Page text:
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Study of gene expression in common blue-green algae reveals what makes it bloom, toxic

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Posted July 25, 2013
Blue-green algae blooms formed by Microcystis. Credit: Scott Kishbaugh

Blue-green algae blooms formed by Microcystis. Credit: Scott Kishbaugh

If your local pond, lake, or watering hole is looking bright green this summer, chances are it has blue-green algae and it may be dangerous to you or your pets. A newly published study has used a novel approach to better understand why these algae form blooms and what makes them toxic.

Matthew Harke and Christopher Gobler of Stony Brook University’s School of Marine and Atmospheric Sciences, used global gene expression analysis of the most common blue-green algae, Microcystis, to uncover how it uses different types of nutrients to form blooms and what regulates the production of its toxin, microcystin. The study, entitled “Global transcriptional responses of the toxic cyanobacterium, Microcystis aeruginosa, to nitrogen stress, phosphorus stress, and growth on organic matter,” published in the July 23rd edition of the journal PLoS ONE, is the first to use this approach with this algae.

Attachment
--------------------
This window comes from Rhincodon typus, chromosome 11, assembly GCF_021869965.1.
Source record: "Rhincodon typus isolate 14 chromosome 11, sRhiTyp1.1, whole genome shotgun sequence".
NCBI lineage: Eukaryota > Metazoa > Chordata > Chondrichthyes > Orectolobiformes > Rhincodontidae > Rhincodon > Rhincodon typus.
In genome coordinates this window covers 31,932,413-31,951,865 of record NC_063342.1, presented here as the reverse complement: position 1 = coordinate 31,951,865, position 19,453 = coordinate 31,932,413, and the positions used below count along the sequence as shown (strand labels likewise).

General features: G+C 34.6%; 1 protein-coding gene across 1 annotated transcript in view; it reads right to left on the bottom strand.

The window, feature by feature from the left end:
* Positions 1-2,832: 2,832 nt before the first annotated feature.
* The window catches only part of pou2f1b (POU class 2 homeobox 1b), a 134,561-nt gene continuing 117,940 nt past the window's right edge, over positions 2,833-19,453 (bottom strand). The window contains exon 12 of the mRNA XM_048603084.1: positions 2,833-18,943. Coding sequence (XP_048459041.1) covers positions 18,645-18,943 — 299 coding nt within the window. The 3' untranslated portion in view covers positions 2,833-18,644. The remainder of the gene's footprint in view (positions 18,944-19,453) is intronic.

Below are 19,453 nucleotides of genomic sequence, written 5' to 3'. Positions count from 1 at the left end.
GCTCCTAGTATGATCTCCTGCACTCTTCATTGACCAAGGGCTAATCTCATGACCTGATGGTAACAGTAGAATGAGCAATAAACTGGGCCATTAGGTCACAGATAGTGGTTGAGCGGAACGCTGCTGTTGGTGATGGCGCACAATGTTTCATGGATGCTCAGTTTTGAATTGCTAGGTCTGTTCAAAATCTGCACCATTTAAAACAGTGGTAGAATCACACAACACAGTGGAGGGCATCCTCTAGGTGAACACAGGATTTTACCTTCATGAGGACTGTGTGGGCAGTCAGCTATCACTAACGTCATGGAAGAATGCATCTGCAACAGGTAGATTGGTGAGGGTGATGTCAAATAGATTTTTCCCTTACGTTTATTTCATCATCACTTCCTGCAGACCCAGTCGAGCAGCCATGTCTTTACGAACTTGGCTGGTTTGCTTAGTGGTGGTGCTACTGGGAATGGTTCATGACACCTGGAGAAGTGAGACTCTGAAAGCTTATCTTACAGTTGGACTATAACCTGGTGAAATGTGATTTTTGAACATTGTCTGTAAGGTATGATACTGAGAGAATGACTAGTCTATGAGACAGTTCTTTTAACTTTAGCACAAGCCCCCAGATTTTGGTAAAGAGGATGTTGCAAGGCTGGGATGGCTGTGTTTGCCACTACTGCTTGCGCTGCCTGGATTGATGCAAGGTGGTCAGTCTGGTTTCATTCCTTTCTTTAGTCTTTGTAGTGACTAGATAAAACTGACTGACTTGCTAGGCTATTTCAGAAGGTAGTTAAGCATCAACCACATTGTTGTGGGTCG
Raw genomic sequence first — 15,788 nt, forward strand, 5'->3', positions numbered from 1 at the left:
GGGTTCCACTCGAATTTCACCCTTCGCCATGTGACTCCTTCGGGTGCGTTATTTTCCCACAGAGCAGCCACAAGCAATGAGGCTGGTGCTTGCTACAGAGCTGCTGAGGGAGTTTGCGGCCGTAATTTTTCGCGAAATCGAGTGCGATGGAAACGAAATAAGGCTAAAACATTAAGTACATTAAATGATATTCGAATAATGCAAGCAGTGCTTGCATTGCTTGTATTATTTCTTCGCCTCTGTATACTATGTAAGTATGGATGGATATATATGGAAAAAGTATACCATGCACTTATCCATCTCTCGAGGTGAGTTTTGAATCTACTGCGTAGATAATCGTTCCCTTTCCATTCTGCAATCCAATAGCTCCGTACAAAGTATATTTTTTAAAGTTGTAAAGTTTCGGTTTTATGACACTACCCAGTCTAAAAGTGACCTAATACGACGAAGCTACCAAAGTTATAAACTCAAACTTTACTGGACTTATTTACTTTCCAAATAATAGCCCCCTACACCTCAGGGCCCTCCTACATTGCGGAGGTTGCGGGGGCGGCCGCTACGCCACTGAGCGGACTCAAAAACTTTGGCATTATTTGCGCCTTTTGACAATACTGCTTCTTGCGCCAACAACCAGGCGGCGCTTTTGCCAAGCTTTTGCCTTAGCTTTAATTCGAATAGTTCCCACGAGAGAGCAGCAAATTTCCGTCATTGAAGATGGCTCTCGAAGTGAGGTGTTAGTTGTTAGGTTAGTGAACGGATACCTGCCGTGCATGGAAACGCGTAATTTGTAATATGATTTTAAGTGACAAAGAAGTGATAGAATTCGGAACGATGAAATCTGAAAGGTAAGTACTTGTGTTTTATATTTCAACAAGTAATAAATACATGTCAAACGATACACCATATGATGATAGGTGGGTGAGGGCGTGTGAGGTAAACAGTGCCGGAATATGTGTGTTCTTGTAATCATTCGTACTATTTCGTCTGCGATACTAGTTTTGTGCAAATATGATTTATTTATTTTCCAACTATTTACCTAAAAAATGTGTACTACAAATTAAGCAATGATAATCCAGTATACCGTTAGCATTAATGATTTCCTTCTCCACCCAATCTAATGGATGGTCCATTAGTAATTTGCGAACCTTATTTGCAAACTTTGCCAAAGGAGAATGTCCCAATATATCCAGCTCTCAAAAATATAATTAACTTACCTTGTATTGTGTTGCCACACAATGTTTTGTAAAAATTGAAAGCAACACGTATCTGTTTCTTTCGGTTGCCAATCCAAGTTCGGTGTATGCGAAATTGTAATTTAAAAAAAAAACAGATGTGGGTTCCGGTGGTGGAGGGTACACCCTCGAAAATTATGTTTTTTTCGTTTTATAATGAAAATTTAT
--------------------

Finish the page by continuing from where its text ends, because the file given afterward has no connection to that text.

“Toxic blue-green algae blooms are a common phenomenon in freshwater lakes and ponds, particularly during summer and early fall,” says Dr. Gobler. “These algae can create various toxins that can harm humans, pets, and aquatic life.”

And the problem is worsening. “The distribution, frequency and intensity of these events have increased across the globe and in the US in places like the

Great Lakes and scientists have been struggling to determine why this is happening,” notes Gobler.

Read more at: Phys.org

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